This study analyzed monitoring data from community case management (CCM) programs supported by the International Rescue Committee, covering over 2 million treatments provided from 2004 to 2011 in six countries by 12,181 community health workers to generate evidence on how to implement CCM.
This article describes community health workers (CHWs) in government community case management (CCM) programs for child survival across sub-Saharan Africa. There were diverse incentives, training, and methods of treatment. Even if CHWs are as varied as the health systems in which they work, more work must be done in terms of the design and implementation of the CHW programs for them to realize their potential.
Newborns die at alarming rates in the developing world, more than 3 million every year. Most can be saved with low-cost, low-tech interventions. Our newborn care series brings alive these lifesaving interventions in a memorable and engaging way to help health workers learn and save newborn lives.
Participation of community health workers (CHWs) in the provision of primary health care has been experienced all over the world for several decades, and there is an amount of evidence showing that they can add significantly to the efforts of improving the health of the population, particularly in those settings with the highest shortage of motivated and capable health professionals.
This extensive report gathered evidence and research to see if technology could be harnessed in transformative ways to address critical gaps in community health worker (CHW) training in Sub-Saharan Africa. It covers the importance of CHW, current approaches to CHW training, emerging evidence and opportunities.
This three-phase study characterized, validated, and applied community capacity domains in a health communication project evaluation in Zambia. Phase I explored community capacity domains from community members’ perspectives (16 focus groups, 14 in-depth interviews, 4 sites. These were validated in Phase II with 720 randomly selected adults. The validated domains were incorporated into a program evaluation survey (2,462 adult women, 2,354 adult men; October 2009).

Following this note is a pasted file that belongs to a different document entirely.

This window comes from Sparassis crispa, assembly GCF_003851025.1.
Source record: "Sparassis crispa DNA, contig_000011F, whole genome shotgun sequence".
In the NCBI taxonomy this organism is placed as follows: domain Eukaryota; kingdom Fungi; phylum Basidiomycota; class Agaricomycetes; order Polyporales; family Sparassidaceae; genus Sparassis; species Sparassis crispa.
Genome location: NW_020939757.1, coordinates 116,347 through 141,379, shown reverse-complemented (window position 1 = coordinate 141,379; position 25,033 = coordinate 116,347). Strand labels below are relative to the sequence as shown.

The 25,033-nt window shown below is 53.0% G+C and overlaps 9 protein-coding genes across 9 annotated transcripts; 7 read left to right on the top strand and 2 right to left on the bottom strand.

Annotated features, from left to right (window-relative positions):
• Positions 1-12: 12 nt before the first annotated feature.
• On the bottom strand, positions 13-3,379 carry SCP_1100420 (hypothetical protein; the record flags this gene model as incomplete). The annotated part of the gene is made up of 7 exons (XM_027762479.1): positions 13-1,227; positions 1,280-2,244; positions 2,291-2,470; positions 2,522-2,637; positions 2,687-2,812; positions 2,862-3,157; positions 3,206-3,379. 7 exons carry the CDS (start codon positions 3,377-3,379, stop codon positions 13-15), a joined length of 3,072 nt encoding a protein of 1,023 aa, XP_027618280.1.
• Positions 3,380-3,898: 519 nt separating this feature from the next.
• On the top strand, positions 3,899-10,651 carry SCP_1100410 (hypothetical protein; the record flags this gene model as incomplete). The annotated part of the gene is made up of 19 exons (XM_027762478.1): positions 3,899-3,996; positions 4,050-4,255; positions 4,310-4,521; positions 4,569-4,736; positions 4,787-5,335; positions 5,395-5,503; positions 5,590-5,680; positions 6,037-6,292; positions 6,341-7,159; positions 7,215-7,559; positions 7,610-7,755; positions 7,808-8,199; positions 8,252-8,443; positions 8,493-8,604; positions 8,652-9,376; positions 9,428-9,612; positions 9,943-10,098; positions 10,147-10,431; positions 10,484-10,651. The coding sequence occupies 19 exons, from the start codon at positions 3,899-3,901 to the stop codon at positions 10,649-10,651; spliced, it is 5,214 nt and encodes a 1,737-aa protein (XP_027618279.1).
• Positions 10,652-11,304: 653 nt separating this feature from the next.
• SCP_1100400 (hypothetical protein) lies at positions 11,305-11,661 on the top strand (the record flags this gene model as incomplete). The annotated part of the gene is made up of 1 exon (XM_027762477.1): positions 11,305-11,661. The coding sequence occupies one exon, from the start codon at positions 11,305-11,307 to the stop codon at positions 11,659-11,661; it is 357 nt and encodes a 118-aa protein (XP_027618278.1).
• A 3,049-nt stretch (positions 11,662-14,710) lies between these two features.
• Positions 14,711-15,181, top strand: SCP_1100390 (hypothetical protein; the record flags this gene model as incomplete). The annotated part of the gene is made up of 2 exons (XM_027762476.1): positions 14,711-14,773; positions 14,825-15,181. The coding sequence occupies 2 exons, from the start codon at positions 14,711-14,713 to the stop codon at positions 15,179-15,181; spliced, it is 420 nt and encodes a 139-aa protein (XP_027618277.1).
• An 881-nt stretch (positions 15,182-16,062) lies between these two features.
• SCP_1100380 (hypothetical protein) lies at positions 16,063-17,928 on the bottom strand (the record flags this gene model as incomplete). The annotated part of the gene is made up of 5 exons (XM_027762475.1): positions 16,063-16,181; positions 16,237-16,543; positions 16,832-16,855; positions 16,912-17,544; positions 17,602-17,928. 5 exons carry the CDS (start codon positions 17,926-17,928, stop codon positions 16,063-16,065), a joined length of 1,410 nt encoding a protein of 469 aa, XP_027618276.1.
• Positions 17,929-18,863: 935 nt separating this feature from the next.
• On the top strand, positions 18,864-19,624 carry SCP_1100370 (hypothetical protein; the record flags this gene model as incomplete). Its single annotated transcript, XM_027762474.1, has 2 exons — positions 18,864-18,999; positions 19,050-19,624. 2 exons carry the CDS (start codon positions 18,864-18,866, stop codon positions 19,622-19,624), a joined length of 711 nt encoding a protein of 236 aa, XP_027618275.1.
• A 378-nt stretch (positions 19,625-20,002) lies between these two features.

Health care workers in developing countries continue to lack access to basic, practical information to enable them to deliver safe, effective care. This paper provides the first phase of a broader literature review of the information and learning needs of health care providers in developing countries.The studies suggest a gross lack of knowledge about the basics on how to diagnose and manage common diseases, going right across the health workforce and often associated with suboptimal, ineffective and dangerous health care practices.
The USAID-sponsored Community Health Worker (CHW) Regional Meeting was held in Addis Ababa, Ethiopia from June 19 to 21, 2012. Over 60 government and nongovernmental (NGO) representatives from Ethiopia, Kenya, Rwanda, Uganda, Zambia and Mali, as well as participants from NGOs and international organizations attended the meeting. The meeting, designed by Initiatives Inc.
The USAID-sponsored Community Health Worker (CHW) Regional Meeting held in Addis Ababa, Ethiopia from June 19 to 21, 2012, was attended by over 60 government and non- governmental (NGO) representatives from six African countries (Ethiopia, Kenya, Mali, Rwanda, Uganda, and Zambia) as well as participants from international NGOs and organizations. The meeting was planned by Initiatives Inc.
This editorial piece discusses the importance of community health workers in low-income countries and proposes a CHW scale-up in sub-Saharan Africa to achieve MDGs and the overarching aim of health for all.